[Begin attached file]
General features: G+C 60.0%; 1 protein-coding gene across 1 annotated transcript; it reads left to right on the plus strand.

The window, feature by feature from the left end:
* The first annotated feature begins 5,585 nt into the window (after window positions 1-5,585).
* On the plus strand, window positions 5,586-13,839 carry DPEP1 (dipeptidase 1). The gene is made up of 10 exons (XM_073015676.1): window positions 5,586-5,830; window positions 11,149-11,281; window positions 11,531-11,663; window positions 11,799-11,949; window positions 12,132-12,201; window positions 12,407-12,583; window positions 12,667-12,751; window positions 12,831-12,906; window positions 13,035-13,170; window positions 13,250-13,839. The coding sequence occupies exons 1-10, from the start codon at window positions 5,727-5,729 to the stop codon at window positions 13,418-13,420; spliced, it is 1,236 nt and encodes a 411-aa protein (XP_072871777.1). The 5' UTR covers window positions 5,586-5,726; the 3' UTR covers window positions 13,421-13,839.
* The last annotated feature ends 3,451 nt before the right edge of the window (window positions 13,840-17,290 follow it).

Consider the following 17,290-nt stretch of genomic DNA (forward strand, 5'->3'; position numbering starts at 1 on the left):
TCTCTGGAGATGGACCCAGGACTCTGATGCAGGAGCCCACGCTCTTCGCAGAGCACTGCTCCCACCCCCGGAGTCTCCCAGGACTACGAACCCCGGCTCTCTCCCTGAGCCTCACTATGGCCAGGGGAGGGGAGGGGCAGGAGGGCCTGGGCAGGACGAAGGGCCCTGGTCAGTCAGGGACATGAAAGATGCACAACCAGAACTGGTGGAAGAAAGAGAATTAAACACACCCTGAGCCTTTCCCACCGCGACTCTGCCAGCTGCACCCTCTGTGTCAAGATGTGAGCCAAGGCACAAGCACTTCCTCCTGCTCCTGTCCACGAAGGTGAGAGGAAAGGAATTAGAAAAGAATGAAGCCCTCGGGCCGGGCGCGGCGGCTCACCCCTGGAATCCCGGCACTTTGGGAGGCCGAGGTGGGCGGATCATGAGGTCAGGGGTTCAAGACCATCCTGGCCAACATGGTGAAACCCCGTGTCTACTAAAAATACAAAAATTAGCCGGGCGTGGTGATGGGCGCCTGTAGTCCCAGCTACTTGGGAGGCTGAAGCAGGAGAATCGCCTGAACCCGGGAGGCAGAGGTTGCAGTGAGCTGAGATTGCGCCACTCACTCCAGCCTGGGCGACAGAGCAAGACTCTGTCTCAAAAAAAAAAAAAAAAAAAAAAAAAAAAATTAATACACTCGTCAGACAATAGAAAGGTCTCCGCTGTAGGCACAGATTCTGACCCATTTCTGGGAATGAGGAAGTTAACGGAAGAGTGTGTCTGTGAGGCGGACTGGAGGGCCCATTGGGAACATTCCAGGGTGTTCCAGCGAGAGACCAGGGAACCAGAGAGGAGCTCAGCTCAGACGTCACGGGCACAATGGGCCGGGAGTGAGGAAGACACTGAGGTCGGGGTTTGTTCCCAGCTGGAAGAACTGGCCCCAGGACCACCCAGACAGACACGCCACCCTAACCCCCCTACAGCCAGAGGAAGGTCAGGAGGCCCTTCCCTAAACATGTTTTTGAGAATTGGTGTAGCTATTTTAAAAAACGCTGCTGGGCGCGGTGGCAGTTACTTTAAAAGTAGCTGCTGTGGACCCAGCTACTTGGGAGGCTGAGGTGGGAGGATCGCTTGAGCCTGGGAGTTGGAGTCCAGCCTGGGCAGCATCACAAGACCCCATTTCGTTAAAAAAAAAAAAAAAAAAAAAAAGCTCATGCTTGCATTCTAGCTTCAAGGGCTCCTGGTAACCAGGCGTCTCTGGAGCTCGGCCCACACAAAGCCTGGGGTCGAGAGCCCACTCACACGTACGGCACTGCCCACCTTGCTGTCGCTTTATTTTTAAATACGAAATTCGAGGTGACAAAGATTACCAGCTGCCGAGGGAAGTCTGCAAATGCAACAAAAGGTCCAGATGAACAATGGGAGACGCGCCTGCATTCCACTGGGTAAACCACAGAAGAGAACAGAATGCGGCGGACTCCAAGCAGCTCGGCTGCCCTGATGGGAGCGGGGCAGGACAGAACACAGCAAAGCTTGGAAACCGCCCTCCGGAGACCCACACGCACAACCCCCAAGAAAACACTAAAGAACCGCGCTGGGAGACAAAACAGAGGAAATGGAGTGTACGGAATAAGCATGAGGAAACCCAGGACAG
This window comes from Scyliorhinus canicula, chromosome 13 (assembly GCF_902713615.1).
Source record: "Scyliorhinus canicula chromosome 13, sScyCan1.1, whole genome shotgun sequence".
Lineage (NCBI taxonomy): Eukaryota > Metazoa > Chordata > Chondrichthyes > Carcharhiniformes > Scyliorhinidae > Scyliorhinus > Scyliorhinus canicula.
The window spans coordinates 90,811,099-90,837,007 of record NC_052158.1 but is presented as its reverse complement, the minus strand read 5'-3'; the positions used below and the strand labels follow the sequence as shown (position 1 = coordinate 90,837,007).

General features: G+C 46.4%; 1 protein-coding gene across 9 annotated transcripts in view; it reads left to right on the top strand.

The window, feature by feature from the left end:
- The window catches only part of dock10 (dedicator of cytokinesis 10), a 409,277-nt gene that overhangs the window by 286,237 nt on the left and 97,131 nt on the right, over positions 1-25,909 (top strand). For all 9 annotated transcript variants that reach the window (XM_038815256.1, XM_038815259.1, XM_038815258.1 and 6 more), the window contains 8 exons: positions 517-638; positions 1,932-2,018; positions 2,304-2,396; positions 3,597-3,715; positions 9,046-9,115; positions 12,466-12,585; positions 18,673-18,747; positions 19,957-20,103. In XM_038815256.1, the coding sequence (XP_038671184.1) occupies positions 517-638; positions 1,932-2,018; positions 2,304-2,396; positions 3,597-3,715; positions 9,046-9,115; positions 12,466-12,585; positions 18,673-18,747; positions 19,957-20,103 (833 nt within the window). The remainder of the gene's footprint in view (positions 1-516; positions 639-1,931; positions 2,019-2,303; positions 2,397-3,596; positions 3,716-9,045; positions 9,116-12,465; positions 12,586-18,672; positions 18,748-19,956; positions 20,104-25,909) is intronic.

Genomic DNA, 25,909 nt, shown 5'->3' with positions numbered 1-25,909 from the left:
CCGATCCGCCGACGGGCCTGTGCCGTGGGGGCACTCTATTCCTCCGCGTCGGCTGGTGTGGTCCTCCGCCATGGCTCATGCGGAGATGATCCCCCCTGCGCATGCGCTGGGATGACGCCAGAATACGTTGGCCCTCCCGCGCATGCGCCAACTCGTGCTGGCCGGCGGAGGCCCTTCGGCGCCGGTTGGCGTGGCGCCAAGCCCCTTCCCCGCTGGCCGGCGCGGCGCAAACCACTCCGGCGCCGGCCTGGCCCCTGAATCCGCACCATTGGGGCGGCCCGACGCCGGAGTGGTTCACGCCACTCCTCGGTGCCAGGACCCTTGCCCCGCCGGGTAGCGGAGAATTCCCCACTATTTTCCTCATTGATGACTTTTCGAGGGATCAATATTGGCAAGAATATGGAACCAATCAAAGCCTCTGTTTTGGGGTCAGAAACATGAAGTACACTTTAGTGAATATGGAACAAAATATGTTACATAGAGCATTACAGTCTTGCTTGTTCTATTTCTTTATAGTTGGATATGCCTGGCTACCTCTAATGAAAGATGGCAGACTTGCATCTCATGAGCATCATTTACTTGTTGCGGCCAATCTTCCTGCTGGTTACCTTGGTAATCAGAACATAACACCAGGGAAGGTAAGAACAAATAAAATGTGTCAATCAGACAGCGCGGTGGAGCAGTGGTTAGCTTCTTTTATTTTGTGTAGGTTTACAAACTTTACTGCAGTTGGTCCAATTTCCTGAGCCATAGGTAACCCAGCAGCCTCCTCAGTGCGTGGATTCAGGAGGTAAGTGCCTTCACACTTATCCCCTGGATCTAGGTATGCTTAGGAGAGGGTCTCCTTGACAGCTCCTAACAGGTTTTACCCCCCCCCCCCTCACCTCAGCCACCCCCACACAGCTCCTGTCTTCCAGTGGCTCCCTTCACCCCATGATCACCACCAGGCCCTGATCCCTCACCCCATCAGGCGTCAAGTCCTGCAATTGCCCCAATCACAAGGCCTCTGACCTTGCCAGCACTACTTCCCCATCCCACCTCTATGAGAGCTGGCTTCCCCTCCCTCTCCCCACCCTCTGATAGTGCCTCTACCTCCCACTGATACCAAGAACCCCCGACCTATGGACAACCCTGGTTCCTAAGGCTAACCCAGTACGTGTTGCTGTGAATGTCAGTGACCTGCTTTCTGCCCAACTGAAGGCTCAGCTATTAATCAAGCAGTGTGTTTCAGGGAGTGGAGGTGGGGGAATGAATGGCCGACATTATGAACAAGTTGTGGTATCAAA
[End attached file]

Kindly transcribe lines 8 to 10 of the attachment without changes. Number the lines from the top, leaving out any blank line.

This window comes from Scyliorhinus canicula, chromosome 13 (assembly GCF_902713615.1).
Source record: "Scyliorhinus canicula chromosome 13, sScyCan1.1, whole genome shotgun sequence".
Lineage (NCBI taxonomy): Eukaryota > Metazoa > Chordata > Chondrichthyes > Carcharhiniformes > Scyliorhinidae > Scyliorhinus > Scyliorhinus canicula.